Voice for the Voiceless
Because she was born in Liberia and emigrated with her parents to Detroit before she was five years old, and because she attended Cass High School and later the University of Michigan, where she earned her degrees and completed a preventive medicine residency, Monique Reeves, M.D., M.P.H. ’10, knows—with a precision most of us lack—how lucky she is.
Reeves knows, for instance, that if things had been different, she could be an underinsured mother in Detroit, struggling to find prenatal care for her unborn infant. Or she could be one of the women she saw on her first trip back to Liberia in 2006—women who were collecting water from a filthy pond where others were bathing and washing their clothes, and who would later use that water to cook food. Or she could be the patient she treated in Monrovia on that same trip, an 18-year-old woman who nearly bled to death because the hospital had no blood bank, and the woman’s family could not donate enough blood to save her life.
“And I was struck by the fact that I seemed to be the only person panicked or upset by the fact that this young woman was going to die,” Reeves remembers. “Not that people don’t mourn the loss of loved ones, but the line between life and death there is so thin.” Reeves cried for days.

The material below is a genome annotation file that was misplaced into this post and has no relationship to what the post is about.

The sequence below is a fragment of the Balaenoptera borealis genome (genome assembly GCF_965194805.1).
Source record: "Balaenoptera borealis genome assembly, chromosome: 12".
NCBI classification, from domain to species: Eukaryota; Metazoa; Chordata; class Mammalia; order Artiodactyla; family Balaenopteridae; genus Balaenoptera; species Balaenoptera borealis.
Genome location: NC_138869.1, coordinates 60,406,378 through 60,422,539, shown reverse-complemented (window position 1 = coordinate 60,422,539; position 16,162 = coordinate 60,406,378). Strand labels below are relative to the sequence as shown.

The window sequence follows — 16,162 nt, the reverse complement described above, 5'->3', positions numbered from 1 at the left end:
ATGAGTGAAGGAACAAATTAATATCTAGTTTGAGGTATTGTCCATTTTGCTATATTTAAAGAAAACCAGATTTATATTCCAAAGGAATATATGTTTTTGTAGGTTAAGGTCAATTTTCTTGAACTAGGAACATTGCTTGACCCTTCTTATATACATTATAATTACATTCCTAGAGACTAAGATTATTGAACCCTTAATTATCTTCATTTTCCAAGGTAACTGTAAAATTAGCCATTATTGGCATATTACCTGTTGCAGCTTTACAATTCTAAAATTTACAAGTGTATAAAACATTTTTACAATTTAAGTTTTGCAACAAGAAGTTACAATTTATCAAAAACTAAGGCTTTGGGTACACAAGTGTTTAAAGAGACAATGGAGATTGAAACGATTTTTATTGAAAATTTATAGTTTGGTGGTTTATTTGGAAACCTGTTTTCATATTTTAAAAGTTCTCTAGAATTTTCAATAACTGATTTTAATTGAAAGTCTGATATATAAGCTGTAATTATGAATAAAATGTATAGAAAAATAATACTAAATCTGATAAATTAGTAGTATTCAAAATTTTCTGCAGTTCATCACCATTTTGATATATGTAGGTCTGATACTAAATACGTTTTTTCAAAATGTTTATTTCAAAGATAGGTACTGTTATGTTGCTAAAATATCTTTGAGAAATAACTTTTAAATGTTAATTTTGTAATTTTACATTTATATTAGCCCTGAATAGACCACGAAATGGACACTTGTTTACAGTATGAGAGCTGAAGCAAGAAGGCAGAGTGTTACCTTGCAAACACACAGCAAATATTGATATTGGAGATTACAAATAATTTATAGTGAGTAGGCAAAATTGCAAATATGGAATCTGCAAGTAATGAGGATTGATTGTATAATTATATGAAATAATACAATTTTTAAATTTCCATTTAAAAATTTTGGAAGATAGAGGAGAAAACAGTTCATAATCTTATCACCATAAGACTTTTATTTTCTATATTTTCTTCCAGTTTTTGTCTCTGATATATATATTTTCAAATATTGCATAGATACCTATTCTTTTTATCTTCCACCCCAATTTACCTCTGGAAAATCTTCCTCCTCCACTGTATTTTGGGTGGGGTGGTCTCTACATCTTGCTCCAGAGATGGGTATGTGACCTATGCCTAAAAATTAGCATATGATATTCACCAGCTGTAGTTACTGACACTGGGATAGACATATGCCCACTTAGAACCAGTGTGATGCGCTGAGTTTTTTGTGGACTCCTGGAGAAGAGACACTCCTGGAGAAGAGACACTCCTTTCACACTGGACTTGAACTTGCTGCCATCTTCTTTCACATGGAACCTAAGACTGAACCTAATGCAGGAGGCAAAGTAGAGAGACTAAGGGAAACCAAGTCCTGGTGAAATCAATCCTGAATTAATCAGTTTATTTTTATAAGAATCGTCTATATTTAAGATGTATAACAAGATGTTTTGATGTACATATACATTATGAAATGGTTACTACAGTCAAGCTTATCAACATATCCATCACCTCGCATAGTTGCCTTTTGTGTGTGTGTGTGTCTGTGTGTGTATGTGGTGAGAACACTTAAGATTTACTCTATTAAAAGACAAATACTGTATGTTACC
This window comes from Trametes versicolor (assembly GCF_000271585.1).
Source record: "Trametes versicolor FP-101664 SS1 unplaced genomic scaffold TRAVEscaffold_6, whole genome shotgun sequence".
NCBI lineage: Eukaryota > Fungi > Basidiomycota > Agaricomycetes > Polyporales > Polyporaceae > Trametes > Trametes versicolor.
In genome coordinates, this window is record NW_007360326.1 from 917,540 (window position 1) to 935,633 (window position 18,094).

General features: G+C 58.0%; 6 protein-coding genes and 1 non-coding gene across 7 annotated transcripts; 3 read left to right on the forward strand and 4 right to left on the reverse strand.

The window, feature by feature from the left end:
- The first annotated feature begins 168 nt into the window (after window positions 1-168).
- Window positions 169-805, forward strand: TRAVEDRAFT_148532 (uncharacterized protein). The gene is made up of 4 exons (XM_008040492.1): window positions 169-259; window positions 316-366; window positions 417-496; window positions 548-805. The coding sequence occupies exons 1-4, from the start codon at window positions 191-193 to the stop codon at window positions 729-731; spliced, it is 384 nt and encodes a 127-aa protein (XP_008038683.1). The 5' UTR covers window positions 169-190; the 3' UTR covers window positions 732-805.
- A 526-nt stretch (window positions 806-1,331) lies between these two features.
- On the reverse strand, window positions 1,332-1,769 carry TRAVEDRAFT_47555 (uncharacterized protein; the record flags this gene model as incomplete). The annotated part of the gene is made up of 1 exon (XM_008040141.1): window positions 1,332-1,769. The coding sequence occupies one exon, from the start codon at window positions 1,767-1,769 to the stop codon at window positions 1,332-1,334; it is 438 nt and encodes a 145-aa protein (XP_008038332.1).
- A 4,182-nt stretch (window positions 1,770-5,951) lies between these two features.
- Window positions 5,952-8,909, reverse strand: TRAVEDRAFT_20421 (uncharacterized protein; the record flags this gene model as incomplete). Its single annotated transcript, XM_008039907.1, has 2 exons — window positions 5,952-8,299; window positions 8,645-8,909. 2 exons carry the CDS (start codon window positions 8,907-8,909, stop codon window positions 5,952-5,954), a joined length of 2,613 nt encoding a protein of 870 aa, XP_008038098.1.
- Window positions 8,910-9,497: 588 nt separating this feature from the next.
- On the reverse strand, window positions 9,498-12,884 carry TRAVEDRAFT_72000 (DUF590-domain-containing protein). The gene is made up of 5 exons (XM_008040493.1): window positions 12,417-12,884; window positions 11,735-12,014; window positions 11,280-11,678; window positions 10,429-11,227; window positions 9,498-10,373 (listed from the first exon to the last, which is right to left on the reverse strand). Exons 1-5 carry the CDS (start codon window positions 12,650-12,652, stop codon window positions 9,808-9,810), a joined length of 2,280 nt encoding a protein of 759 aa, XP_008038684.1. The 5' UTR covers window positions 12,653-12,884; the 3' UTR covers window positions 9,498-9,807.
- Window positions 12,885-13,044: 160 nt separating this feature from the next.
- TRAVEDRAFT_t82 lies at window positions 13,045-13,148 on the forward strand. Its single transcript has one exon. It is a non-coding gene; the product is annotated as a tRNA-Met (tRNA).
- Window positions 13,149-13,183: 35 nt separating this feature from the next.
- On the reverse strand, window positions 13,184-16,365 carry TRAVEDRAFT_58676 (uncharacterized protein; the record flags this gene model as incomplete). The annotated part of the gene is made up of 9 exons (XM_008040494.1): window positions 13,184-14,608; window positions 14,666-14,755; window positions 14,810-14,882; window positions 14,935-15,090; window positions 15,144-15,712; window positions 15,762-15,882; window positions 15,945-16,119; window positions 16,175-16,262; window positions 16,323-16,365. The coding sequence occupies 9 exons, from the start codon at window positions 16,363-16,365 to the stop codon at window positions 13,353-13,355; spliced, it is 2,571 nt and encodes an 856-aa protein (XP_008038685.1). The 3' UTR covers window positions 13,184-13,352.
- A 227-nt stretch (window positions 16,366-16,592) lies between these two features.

Her keen awareness that her life could be otherwise helps explain why Reeves and her fiancé have built a house in Monrovia and go back as often as they can to work in local clinics and hospitals. It helps explain why she works twice monthly as a clinician in a small emergency clinic in Clarkston, Michigan, and is medical director of the FernCare Free Clinic.
“My father taught me that no man is an island, we have to do this together,” she says. Her dad, a nurse, “would literally give you the shirt off his back.” Reeves vowed she’d grow up to be different. “And I laugh now, because I look in the mirror, and I see his face staring back at me.”
As medical director of a clinic serving Michigan’s uninsured population, Reeves devotes much of her time and energy to battling the health disparities that afflict certain of the state’s populations. The job allows her to be “a voice for those who have no voice,” she believes, “a voice for those who may be afraid to use their voice, a voice for those whose voices may not be loud enough to reach the people who need to hear their stories in order to make changes.”